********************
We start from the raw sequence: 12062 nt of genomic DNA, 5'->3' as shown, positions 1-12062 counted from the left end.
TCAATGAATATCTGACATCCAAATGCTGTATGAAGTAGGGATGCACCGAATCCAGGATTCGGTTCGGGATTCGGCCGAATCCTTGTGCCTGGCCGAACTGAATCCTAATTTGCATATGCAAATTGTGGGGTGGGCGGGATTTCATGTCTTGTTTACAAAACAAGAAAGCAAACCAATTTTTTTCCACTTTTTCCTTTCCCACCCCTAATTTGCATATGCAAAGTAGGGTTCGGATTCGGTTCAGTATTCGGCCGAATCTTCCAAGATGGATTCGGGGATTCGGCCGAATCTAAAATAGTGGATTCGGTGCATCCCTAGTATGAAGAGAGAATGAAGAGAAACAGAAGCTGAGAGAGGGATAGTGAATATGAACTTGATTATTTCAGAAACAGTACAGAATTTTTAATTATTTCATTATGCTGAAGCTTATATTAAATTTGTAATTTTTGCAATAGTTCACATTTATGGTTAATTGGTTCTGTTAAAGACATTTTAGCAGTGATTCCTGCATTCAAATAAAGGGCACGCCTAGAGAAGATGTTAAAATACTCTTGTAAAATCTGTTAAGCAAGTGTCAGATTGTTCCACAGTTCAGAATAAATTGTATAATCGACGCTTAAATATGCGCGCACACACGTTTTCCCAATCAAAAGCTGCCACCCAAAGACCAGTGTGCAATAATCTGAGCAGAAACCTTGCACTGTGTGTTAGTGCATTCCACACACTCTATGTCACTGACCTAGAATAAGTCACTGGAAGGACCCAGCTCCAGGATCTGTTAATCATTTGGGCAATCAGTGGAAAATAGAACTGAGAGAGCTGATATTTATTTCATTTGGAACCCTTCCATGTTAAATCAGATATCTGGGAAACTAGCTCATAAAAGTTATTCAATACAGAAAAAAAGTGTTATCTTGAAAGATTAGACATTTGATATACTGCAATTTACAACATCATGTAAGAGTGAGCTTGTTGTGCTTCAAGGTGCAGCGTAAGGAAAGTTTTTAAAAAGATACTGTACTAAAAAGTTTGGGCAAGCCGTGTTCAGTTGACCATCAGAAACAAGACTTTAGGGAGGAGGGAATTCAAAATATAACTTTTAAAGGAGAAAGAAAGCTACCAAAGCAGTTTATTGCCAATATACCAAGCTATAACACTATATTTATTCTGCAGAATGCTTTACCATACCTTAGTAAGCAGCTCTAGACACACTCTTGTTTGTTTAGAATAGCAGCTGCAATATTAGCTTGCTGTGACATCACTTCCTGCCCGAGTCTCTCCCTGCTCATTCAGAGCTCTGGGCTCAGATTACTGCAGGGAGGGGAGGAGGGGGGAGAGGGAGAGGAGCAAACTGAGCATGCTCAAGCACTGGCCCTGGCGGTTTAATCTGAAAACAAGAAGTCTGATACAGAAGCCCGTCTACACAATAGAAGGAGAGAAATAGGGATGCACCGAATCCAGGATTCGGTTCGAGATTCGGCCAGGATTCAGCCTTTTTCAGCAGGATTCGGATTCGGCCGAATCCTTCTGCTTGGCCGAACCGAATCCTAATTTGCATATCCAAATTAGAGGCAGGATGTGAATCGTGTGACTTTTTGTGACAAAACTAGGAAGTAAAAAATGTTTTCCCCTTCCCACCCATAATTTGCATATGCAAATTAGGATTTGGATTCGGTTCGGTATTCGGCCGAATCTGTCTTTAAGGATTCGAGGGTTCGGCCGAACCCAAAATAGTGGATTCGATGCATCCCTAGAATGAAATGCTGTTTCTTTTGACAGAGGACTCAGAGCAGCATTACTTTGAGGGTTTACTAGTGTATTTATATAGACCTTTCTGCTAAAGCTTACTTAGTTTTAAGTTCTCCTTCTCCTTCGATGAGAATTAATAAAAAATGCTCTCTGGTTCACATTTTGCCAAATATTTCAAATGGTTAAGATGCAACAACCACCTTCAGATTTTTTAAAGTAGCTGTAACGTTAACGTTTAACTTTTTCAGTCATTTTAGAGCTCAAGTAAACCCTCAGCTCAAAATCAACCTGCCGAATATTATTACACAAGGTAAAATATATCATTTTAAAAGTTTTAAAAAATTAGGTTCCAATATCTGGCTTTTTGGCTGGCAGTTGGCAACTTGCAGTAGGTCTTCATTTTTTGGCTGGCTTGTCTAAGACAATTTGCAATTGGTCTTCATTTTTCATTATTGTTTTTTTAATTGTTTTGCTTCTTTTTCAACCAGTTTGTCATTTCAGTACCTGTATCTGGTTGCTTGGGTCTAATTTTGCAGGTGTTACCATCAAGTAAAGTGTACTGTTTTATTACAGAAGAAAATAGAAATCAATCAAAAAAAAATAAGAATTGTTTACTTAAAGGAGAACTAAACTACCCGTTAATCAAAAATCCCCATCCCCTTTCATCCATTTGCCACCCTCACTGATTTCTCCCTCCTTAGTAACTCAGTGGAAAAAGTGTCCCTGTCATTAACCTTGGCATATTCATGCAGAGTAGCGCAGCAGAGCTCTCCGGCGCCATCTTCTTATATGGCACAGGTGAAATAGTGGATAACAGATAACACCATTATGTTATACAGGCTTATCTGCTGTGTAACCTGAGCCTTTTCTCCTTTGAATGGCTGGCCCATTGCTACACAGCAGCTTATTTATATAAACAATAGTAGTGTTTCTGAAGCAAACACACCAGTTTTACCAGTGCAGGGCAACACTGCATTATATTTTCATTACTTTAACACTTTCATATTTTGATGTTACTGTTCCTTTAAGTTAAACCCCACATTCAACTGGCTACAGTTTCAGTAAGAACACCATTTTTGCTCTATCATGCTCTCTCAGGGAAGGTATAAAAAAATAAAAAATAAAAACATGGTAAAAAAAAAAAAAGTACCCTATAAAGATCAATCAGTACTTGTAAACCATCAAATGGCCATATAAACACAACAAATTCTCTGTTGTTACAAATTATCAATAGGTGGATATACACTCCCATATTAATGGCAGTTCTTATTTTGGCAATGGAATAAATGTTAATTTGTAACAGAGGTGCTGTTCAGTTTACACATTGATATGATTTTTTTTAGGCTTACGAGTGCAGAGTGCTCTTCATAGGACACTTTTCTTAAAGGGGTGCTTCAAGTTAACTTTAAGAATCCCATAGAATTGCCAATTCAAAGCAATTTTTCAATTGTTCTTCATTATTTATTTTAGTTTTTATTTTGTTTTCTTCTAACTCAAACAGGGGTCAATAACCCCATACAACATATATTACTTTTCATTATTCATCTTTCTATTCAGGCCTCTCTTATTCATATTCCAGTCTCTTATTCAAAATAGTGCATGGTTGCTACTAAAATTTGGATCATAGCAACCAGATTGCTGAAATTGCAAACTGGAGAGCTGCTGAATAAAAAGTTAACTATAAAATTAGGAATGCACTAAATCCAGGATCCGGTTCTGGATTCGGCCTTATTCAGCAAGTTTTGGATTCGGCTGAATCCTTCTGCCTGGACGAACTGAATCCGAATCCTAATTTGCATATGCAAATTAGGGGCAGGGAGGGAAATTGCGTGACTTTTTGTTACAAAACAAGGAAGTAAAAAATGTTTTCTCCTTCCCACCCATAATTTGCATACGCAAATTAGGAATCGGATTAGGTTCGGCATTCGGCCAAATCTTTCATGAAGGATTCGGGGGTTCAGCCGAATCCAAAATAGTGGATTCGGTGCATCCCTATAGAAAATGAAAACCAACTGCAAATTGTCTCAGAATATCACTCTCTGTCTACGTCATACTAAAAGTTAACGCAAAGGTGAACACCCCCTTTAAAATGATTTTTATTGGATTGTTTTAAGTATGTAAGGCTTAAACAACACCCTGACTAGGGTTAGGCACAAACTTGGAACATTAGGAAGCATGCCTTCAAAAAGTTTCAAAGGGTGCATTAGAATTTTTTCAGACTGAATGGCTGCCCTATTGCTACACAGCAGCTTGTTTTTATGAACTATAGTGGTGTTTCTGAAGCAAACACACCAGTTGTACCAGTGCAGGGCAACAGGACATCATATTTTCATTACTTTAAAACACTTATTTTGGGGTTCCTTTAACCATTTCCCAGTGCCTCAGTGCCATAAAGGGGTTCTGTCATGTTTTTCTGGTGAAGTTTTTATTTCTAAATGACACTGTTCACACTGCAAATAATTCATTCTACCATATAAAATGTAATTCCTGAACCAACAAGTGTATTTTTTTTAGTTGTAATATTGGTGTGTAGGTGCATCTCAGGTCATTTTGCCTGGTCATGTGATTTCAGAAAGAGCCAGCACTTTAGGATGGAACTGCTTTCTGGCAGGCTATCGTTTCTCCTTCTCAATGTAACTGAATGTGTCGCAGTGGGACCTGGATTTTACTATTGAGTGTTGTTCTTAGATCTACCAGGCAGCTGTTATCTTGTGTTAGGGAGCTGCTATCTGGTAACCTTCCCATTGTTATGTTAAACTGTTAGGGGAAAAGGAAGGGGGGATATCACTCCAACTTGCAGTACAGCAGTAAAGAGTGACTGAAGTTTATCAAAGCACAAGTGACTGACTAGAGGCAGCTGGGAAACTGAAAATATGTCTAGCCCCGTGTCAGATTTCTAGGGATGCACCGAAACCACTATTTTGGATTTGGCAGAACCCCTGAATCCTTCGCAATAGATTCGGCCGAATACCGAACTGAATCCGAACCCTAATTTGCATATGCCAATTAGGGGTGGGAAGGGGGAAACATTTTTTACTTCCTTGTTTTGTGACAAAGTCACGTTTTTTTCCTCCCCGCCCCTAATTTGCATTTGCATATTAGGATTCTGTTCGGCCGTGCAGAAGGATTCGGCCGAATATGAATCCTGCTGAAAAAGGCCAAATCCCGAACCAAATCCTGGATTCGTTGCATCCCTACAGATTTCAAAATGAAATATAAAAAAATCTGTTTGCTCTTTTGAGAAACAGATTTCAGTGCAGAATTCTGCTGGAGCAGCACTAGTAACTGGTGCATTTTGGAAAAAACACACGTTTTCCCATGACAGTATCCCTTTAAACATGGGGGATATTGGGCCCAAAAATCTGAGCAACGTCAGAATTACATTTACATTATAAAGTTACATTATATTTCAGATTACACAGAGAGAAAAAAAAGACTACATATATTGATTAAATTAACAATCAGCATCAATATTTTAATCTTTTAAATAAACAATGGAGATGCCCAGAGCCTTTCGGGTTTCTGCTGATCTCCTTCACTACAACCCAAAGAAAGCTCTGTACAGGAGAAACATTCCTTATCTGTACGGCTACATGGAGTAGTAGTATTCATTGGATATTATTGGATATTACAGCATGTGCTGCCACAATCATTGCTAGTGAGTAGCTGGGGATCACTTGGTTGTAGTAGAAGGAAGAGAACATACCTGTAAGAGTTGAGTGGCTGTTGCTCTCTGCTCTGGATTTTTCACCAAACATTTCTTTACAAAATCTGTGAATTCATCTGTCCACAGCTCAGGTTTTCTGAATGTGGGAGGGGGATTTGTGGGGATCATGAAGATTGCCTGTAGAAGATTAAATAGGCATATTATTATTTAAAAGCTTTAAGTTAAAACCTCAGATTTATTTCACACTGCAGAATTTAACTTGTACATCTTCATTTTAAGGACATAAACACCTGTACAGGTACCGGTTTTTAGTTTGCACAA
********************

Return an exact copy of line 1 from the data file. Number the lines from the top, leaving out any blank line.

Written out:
We start from the raw sequence: 12062 nt of genomic DNA, 5'->3' as shown, positions 1-12062 counted from the left end.